By Patrick McLaughlin
In the complex ecosystem of a data center, the support and distribution of communications cables between connection points is a minor consideration when compared to other networking and facilities characteristics like high-speed networking, network architectures, and of course thermal management. But because the data center is indeed an ecosystem and its elements are, to some extent, interdependent upon each other, the conveyance of cables throughout the facility commands thoughtful planning and execution. For professionals involved in the installation and routing of cables, their conveyance is a primary concern. This article explores some of the issues involved in cable conveyance, particularly with the use of cable tray as the form of conveyance.
In many cases, a data center contains a significant number of cables to accommodate the network’s high-volume, high-density connections. That being the case, we asked providers of cable tray systems what characteristics of a tray system enable it to support large volumes of cable that traverse a data center.
Patrick Keller, product manager for cable tray with Eaton, noted, “A wide range of widths and depths are available to allow for future expansion as the infrastructure grows.” Additionally, he said, a tray should provide easy access for the addition or removal of cables, as well as the ability to separate communications cables from power cables to minimize signal interference.
Snake Tray’s national sales manager Scott Jacobitti commented, “When we look at today’s modern data centers, the sheer volume of cable is mind-boggling. The old tired method of using standard steel runway is not necessarily the best choice for today’s advanced data centers. Runway is a flat, linear solution that requires cables to be bundled and secured to the structure due to the lack of a vertical containment component. A vertical element is extremely necessary to accommodate the high cable volume while still staying within the horizontal footprint of the cabinet rows. Basket-style cable trays offer the necessary vertical component, provide enhanced support for the cables, can be used for both power and data pathways, and can act as an EGC [equipment grounding conductor] when necessary.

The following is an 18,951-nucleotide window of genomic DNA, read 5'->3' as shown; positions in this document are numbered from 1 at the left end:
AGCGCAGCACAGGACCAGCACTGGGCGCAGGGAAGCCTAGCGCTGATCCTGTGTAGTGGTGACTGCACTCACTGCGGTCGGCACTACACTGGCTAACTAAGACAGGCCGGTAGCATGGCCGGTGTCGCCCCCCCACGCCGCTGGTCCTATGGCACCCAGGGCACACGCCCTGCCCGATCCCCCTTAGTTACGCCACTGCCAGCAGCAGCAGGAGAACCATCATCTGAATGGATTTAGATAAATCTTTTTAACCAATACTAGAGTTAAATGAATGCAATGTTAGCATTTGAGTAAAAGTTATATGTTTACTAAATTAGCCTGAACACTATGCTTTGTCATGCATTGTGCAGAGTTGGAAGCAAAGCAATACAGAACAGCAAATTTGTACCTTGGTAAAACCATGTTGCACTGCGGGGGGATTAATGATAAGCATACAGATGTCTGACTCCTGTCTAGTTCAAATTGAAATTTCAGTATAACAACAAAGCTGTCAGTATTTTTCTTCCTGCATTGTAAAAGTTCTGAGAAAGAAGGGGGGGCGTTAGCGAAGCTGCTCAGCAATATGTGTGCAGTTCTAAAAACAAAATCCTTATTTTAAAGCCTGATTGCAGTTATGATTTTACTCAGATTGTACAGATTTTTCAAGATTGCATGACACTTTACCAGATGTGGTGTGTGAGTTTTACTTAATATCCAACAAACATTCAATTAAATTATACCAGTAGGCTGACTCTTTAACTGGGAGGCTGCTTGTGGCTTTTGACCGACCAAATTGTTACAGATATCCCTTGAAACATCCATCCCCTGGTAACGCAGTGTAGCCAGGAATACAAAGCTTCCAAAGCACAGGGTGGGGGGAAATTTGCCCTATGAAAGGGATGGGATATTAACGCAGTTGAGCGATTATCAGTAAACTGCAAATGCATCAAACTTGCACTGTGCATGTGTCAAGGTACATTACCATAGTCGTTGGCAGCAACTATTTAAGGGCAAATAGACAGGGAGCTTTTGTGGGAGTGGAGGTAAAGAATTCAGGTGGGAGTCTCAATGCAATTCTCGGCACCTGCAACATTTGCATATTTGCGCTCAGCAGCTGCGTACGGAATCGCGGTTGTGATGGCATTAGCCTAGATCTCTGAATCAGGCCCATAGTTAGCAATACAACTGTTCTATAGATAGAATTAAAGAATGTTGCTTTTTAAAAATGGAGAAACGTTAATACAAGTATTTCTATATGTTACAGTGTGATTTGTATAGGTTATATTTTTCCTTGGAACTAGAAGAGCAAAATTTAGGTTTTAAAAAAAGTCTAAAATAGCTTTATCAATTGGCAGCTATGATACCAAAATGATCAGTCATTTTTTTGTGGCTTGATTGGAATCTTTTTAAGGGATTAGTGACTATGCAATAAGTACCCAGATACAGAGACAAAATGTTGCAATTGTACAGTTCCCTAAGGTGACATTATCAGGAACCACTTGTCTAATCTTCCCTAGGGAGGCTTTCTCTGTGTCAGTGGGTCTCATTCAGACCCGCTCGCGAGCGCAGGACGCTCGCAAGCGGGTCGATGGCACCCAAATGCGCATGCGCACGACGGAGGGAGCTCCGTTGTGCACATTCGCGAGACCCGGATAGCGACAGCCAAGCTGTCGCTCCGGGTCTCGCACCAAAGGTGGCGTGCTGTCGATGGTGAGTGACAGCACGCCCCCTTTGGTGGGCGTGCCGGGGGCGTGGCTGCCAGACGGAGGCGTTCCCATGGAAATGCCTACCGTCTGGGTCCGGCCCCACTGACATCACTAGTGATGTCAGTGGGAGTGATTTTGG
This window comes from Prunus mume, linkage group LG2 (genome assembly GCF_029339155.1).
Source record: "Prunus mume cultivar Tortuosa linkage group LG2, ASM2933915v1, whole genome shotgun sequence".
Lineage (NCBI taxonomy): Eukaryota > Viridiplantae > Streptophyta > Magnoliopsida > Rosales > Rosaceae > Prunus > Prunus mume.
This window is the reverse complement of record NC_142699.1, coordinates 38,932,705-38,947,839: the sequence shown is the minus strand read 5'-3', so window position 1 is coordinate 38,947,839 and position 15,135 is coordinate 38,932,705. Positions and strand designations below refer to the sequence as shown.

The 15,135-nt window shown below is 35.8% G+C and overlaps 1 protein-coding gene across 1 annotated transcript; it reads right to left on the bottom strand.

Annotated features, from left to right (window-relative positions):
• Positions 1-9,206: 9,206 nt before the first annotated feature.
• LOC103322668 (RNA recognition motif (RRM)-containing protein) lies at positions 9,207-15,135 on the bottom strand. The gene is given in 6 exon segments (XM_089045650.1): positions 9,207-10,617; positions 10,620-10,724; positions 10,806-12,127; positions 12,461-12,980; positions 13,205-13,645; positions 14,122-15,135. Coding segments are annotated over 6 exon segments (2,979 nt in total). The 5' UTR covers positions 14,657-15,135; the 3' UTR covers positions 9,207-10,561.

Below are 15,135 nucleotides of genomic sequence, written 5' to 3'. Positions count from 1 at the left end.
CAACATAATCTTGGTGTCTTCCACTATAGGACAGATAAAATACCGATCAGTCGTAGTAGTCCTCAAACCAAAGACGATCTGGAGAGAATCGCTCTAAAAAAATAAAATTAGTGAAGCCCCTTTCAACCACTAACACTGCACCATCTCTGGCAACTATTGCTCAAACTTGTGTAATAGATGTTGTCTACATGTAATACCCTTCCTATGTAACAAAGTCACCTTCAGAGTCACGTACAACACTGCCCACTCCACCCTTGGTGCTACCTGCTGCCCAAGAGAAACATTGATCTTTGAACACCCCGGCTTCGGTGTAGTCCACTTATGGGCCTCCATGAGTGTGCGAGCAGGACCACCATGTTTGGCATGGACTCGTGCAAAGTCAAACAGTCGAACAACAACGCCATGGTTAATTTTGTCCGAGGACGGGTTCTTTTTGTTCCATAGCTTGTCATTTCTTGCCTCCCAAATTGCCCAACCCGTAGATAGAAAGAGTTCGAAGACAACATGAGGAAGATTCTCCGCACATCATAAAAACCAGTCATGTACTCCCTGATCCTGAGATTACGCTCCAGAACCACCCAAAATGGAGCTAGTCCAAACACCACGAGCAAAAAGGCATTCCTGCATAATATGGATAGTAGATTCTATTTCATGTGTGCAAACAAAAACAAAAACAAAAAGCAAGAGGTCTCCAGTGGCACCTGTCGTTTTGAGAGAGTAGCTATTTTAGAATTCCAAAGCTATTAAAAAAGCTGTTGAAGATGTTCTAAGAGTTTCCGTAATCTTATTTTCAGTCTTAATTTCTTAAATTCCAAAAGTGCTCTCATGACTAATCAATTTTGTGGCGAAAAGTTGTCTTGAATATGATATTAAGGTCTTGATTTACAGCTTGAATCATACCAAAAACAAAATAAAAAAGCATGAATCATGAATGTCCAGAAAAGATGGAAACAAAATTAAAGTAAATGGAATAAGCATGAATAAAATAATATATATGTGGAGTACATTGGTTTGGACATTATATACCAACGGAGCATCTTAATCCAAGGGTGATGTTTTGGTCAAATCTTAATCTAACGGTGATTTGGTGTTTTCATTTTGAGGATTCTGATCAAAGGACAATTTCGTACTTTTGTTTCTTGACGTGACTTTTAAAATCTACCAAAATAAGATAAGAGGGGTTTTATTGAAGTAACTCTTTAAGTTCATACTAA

“When exiting or entering the pathway, cable continuity and integrity is of utmost importance,” he continued. “Cable dropouts or waterfalls can be installed either along the side of the tray, inline or over the top rail of the basket tray allowing for smooth egress of the cables from the tray. Additionally, basket-style trays provide a more consistent supportive structure with a tight wire grid typically not exceeding a pitch of four inches. Cable runway typically uses 9- to 12-inch pitch between the ladder rungs, and therefore does not provide as much support for the cable.”
He added that it is “extremely important to make sure that all transitions are completed with sweeping arcs in order to maintain proper cable-bending radii. Simple butt-style turns, tees and crosses do not allow for the large numbers of cables to transit from one plane to the next unless there is a large-enough radii associated with the transition. Too tight a radius will compromise the capability of the cable to meet spec.”
In a technical paper titled “Shaping up pathways with shaped cable tray,” Chatsworth Products Inc. said, “In general, the best practice in network cabling applications is to ensure that pathways do not strain copper cable through sharp bends, twists or crimping that can change physical properties of the cable (i.e. twist rates and the relative positions of cable pairs). Ignoring this practice can result in a network that has to resend data, slower networks or the loss of a network connection.